National Science Foundation Releases Data Tool for STEM Education

By Liana Loewus — October 30, 2014 1 min read
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The National Science Foundation released a data tool this week that puts a host of wonky STEM education statistics into a friendly, visual format.

The new website uses data mainly from the 2014National Science Board’s Science and Engineering Indicators report, and some from the National Assessment of Educational Progress.

Users can get questions answered about science, technology, engineering, and math education spanning pre-kindergarten through the workforce. For example:

  • What are the basic skills that 2-year olds have developed?
  • How well do U.S. 8th graders score in math and science in each state?
  • What level of education do U.S. S&E [science and engineering] workers have?

Clicking on the question opens up an interactive graph or map of the data, a short narrative answer, and some key research findings. Here’s the visual for the question above about science and engineering workers’ levels of education (not interactive here, though it is on the site).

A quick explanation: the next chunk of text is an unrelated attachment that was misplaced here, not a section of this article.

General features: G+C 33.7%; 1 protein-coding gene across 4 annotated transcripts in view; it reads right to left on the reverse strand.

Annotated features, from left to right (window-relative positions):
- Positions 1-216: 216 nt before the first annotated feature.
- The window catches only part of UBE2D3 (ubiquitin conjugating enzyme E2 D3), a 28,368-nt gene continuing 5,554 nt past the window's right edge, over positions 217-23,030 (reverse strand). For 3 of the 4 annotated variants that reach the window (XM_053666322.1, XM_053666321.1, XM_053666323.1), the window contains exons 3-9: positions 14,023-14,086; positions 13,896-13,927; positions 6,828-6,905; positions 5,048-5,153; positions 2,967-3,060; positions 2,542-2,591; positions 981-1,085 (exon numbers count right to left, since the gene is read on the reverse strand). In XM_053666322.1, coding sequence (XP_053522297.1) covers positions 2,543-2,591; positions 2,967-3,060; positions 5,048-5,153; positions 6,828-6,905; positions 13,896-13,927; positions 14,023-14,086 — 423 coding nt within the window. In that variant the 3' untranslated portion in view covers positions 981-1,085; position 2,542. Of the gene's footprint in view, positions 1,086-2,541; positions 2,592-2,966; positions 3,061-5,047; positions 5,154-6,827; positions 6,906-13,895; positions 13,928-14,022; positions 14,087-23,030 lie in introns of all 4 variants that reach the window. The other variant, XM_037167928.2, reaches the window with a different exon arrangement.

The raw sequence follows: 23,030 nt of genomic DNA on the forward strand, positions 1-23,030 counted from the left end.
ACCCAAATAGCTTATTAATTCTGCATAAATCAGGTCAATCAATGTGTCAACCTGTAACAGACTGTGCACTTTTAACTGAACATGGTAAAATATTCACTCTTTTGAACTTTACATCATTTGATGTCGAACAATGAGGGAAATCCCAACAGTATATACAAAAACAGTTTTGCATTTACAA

Carissa Poroko, a spokesperson for the National Science Board, part of the National Science Foundation, said the tool is aimed at a variety of audiences, including parents, students, teachers, policymakers, and journalists. “A parent and student can sit down and look at [college] majors—it can be kind of a planning tool for them in the early stages, even as young as high school.”

The NSF will continue updating the information and expanding the site, she said.

The federally agency has also created a state data tool that looks at economic and academic indicators, which my colleague Sean Cavanagh wrote about here.

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A version of this news article first appeared in the Curriculum Matters blog.